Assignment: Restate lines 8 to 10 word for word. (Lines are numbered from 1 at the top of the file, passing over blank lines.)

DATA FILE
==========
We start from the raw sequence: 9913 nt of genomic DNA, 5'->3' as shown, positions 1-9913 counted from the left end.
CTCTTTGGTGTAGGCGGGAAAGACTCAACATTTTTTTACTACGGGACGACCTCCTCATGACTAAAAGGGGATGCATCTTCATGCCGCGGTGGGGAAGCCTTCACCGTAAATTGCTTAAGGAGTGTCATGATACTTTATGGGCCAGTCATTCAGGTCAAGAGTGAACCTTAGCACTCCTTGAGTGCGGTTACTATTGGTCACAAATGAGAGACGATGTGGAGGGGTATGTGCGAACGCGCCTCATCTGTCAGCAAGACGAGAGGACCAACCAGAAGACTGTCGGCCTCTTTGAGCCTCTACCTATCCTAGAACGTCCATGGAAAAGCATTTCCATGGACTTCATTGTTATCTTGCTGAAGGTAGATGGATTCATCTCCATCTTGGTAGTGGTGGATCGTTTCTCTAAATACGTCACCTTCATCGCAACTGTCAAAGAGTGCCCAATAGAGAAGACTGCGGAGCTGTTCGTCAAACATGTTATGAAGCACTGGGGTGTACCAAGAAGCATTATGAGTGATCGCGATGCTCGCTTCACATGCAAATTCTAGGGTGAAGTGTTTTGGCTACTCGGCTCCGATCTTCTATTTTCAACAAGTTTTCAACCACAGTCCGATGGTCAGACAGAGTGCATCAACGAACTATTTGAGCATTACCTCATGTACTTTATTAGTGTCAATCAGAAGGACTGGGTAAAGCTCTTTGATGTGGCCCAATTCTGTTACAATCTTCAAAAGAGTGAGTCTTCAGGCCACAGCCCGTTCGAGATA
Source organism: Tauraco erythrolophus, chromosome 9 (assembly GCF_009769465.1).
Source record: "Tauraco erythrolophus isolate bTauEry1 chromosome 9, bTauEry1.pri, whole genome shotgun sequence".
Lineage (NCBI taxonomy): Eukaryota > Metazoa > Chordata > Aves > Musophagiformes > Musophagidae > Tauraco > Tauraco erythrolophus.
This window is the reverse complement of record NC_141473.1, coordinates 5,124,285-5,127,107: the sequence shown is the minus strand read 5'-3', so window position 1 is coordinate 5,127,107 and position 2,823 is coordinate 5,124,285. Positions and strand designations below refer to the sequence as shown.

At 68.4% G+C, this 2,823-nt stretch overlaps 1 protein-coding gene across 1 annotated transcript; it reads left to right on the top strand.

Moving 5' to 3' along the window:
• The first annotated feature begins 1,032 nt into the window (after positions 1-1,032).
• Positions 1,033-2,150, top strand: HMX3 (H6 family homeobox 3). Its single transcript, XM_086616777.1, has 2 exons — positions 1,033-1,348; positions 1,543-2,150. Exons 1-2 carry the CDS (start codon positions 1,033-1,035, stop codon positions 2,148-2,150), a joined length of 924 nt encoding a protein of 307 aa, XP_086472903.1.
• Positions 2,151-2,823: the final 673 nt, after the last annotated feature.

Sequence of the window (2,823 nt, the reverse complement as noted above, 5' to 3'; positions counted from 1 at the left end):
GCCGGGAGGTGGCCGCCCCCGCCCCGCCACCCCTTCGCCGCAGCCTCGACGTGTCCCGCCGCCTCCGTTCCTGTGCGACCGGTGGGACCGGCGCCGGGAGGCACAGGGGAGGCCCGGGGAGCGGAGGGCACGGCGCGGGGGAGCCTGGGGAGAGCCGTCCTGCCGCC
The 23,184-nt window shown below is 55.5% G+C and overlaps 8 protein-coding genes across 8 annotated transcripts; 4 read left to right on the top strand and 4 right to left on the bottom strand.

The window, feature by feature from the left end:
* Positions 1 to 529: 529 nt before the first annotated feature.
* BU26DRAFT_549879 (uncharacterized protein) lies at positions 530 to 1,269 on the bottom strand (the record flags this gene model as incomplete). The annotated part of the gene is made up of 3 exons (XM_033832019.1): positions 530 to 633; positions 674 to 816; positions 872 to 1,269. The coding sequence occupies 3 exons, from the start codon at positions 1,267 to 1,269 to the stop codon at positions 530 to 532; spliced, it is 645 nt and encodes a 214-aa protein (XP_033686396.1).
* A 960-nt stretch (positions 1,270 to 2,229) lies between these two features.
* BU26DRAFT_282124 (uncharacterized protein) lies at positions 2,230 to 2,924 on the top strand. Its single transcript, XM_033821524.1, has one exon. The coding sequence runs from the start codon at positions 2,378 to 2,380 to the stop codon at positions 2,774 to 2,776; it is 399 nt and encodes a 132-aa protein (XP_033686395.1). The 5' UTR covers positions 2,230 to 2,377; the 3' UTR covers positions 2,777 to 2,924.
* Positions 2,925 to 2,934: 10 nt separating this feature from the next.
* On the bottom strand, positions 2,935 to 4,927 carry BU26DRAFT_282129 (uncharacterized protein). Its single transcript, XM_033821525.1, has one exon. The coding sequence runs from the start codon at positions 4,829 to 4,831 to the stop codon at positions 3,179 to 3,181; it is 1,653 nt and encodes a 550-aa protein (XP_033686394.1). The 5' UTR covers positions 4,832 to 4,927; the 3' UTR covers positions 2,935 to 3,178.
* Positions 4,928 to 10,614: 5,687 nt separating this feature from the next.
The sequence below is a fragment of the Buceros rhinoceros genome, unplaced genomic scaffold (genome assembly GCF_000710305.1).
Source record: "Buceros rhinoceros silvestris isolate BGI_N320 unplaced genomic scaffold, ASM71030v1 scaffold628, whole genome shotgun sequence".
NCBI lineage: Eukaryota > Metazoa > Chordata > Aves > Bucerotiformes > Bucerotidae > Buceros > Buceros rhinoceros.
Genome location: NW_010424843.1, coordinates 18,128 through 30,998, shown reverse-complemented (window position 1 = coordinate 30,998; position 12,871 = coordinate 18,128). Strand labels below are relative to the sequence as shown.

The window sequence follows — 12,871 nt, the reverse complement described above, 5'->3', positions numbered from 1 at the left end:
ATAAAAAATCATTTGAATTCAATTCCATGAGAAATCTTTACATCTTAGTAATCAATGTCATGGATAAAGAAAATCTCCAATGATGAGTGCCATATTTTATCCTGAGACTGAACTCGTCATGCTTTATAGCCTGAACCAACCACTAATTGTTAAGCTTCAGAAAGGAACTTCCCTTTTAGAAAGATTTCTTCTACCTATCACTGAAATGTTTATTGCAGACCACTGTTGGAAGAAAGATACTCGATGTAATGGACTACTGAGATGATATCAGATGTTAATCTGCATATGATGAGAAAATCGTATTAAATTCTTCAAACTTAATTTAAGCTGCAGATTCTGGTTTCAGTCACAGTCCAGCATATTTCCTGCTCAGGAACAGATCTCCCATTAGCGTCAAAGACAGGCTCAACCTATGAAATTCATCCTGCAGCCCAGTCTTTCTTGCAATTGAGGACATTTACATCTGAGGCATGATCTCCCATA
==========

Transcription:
Moving 5' to 3' along the window:
• The first annotated feature begins 1,032 nt into the window (after positions 1-1,032).
• Positions 1,033-2,150, top strand: HMX3 (H6 family homeobox 3). Its single transcript, XM_086616777.1, has 2 exons — positions 1,033-1,348; positions 1,543-2,150. Exons 1-2 carry the CDS (start codon positions 1,033-1,035, stop codon positions 2,148-2,150), a joined length of 924 nt encoding a protein of 307 aa, XP_086472903.1.